The Column December 2017

December 2017 | Volume 13, Issue 18
Cover Story
The discovery and development of biopharmaceuticals that target specific diseases can be transformative for people living with illness. However, bringing a new therapy to market is a prolonged and costly process mired in uncertainty. Ensuring safety, efficacy, and product quality is paramount. Biopharmaceuticals, by their nature, are highly complex. A myriad of heterogeneity can be intentionally functional, an unwanted consequence of manufacturing and storage, or generated by biological modification in vivo. Not all, but some post-translational modifications or biotransformations can impact development, manufacturing, safety, efficacy, and overall product quality. These critical quality attributes (CQAs) need to be identified, characterized, controlled, and monitored throughout the drug discovery and development cycle. Specialty measurement using mass spectrometry (MS) continues to play an ever‑increasing role across the continuum.
Colloidal interactions arising from surface-exposed moieties on therapeutic proteins, monoclonal antibodies, antibody–drug conjugates, and other biopharmaceuticals lie at the heart of drug product stability. Therefore, it is not surprising that much effort has been devoted to finding effective means to characterize these interactions and to rapidly screen drug candidates and formulations for optimal colloidal properties. The most common techniques for performing these analyses are based on analytical light scattering, in its two primary flavours: static light scattering (SLS) and dynamic light scattering (DLS). Recent advances in light scattering instrumentation, analytical methods, and algorithms provide developers of biologics with powerful tools to perform these studies.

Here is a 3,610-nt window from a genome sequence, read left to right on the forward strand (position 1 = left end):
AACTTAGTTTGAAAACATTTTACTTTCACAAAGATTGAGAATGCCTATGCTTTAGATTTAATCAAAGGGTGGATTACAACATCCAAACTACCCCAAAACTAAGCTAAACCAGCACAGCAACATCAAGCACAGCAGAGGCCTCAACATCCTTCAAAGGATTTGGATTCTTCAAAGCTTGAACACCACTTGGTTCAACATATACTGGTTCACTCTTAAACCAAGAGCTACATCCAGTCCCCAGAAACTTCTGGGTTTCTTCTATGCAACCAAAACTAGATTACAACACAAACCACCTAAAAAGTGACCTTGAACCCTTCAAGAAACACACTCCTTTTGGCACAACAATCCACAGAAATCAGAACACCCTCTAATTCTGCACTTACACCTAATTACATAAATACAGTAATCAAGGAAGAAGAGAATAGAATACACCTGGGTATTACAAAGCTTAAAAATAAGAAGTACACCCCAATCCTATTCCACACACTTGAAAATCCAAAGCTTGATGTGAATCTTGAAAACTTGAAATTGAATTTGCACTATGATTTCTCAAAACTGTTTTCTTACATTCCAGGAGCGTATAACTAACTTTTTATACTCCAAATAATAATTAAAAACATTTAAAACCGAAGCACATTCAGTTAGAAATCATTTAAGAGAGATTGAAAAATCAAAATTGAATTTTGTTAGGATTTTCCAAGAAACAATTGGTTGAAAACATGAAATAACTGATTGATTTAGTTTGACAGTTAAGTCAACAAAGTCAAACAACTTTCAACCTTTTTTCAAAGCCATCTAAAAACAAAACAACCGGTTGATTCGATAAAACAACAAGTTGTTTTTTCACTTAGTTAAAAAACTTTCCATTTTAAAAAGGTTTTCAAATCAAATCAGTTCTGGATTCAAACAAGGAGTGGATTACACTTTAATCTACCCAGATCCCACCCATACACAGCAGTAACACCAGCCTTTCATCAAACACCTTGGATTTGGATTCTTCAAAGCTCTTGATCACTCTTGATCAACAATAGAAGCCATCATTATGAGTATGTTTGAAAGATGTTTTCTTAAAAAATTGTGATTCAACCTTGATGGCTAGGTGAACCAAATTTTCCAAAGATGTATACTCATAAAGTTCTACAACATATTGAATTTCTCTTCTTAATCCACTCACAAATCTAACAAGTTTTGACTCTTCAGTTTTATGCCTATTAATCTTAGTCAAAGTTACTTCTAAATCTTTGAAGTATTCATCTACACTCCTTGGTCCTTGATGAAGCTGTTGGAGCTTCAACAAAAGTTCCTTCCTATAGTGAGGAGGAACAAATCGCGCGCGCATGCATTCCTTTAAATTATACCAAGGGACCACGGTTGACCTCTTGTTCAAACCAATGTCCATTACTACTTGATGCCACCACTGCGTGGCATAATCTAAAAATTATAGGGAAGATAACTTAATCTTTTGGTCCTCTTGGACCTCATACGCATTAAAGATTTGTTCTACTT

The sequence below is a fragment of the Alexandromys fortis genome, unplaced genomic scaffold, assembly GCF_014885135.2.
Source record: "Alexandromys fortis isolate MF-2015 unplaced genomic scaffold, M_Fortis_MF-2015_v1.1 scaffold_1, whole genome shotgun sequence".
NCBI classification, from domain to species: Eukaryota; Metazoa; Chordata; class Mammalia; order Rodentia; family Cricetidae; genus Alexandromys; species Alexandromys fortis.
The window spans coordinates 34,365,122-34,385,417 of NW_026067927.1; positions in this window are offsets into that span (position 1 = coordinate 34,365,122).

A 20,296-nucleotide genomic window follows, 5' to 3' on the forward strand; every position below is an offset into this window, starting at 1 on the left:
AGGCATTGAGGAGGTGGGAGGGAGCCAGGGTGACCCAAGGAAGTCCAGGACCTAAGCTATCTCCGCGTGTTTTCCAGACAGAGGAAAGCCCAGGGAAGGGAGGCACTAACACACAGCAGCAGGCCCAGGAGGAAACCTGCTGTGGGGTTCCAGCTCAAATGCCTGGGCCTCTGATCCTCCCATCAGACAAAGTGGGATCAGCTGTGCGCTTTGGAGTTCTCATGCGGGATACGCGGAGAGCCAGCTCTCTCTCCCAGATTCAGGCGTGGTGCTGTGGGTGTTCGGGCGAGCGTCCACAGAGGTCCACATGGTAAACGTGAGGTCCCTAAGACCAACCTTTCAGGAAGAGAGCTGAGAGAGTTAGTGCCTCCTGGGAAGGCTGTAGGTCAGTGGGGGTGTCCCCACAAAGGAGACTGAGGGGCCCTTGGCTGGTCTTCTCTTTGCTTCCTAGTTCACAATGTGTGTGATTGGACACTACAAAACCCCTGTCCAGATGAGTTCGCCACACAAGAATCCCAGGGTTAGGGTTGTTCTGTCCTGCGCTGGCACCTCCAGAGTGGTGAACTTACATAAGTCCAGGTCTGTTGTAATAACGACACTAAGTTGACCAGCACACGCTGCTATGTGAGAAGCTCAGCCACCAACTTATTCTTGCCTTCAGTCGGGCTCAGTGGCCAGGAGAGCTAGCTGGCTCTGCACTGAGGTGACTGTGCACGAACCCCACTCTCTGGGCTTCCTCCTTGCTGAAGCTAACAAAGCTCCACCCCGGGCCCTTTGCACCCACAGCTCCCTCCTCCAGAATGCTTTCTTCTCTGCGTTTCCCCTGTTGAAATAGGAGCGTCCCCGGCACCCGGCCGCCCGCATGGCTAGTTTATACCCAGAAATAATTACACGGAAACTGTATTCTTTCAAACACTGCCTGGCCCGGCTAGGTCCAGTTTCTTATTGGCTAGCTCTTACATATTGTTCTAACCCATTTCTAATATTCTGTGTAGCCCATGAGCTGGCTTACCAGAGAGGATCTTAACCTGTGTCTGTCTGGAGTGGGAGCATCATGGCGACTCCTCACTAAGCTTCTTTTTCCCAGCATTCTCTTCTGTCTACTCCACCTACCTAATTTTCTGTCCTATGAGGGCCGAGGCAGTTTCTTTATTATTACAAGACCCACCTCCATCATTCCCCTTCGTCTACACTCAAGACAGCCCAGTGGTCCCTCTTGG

By LCGC Editors
Tips for effective use of chromatography and mass spectrometry (MS) for the analysis of antibody–drug conjugates, glycoengineered proteins, and biosimilars.
Biotherapeutics must endure in-depth testing to validate their efficacy and safety before their release to the medical community. Characterization and quantitation of these large molecule medicines is traditionally performed with ligand binding assays or radiolabeling procedures. Issues with selectivity, accuracy, and unavailability of applicable assays for the characterization and quantitation of certain biotherapeutics means that liquid chromatography–mass spectrometry (LC–MS) is becoming an increasingly selected method for biotherapeutics testing. Typically used for small molecules, LC–MS can be adapted for larger molecule analysis with additional high throughput and multiplexing capabilities. New method development has turned LC–MS into a highly sensitive option for biotherapeutics validation.
The LCGC Europe/HTC-15 Innovation Award was launched to celebrate the work of scientists who are innovatively evolving the field of hyphenated techniques.
The newly appointed Chromatographic Society Lecturer, Mel Euerby, visited the University of Sunderland in early November in the first official outing of the role.
Researchers from University College London have developed a novel method of characterizing the mechanical strength of agarose-based chromatography resins used in the manufacturing of biopharmaceuticals.
Avantor Inc. has completed the acquisition of VWR Corporation for an approximate amount of $6.5 billion.
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